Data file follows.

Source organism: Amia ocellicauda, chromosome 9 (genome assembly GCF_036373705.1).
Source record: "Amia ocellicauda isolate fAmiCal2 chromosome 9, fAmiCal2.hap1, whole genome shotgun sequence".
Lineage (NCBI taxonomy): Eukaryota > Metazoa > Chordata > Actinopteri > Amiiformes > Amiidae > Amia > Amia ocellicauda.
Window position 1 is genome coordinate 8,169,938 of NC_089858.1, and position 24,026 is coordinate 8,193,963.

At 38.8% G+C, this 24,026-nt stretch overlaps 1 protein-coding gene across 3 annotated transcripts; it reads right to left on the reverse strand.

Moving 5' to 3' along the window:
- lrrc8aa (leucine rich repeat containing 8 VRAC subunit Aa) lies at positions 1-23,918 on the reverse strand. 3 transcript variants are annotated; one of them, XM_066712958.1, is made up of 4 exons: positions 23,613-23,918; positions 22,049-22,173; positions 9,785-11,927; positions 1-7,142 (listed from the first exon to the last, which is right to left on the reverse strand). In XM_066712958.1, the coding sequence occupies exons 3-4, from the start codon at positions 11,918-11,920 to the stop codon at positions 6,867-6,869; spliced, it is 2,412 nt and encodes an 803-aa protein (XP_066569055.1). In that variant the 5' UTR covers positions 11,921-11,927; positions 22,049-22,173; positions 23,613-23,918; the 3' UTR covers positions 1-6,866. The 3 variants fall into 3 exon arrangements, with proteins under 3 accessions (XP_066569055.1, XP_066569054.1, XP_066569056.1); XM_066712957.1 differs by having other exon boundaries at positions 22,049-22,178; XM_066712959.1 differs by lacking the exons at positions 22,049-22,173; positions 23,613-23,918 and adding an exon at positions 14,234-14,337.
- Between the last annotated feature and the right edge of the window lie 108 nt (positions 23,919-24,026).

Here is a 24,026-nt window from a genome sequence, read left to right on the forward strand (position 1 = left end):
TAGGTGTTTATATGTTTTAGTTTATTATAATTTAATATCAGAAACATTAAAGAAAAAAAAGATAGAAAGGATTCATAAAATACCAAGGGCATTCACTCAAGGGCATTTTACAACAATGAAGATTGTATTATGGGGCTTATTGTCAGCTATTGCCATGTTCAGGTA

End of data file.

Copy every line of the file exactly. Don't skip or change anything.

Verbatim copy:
Source organism: Amia ocellicauda, chromosome 9 (genome assembly GCF_036373705.1).
Source record: "Amia ocellicauda isolate fAmiCal2 chromosome 9, fAmiCal2.hap1, whole genome shotgun sequence".
Lineage (NCBI taxonomy): Eukaryota > Metazoa > Chordata > Actinopteri > Amiiformes > Amiidae > Amia > Amia ocellicauda.
Window position 1 is genome coordinate 8,169,938 of NC_089858.1, and position 24,026 is coordinate 8,193,963.

At 38.8% G+C, this 24,026-nt stretch overlaps 1 protein-coding gene across 3 annotated transcripts; it reads right to left on the reverse strand.

Moving 5' to 3' along the window:
- lrrc8aa (leucine rich repeat containing 8 VRAC subunit Aa) lies at positions 1-23,918 on the reverse strand. 3 transcript variants are annotated; one of them, XM_066712958.1, is made up of 4 exons: positions 23,613-23,918; positions 22,049-22,173; positions 9,785-11,927; positions 1-7,142 (listed from the first exon to the last, which is right to left on the reverse strand). In XM_066712958.1, the coding sequence occupies exons 3-4, from the start codon at positions 11,918-11,920 to the stop codon at positions 6,867-6,869; spliced, it is 2,412 nt and encodes an 803-aa protein (XP_066569055.1). In that variant the 5' UTR covers positions 11,921-11,927; positions 22,049-22,173; positions 23,613-23,918; the 3' UTR covers positions 1-6,866. The 3 variants fall into 3 exon arrangements, with proteins under 3 accessions (XP_066569055.1, XP_066569054.1, XP_066569056.1); XM_066712957.1 differs by having other exon boundaries at positions 22,049-22,178; XM_066712959.1 differs by lacking the exons at positions 22,049-22,173; positions 23,613-23,918 and adding an exon at positions 14,234-14,337.
- Between the last annotated feature and the right edge of the window lie 108 nt (positions 23,919-24,026).

Here is a 24,026-nt window from a genome sequence, read left to right on the forward strand (position 1 = left end):
TAGGTGTTTATATGTTTTAGTTTATTATAATTTAATATCAGAAACATTAAAGAAAAAAAAGATAGAAAGGATTCATAAAATACCAAGGGCATTCACTCAAGGGCATTTTACAACAATGAAGATTGTATTATGGGGCTTATTGTCAGCTATTGCCATGTTCAGGTA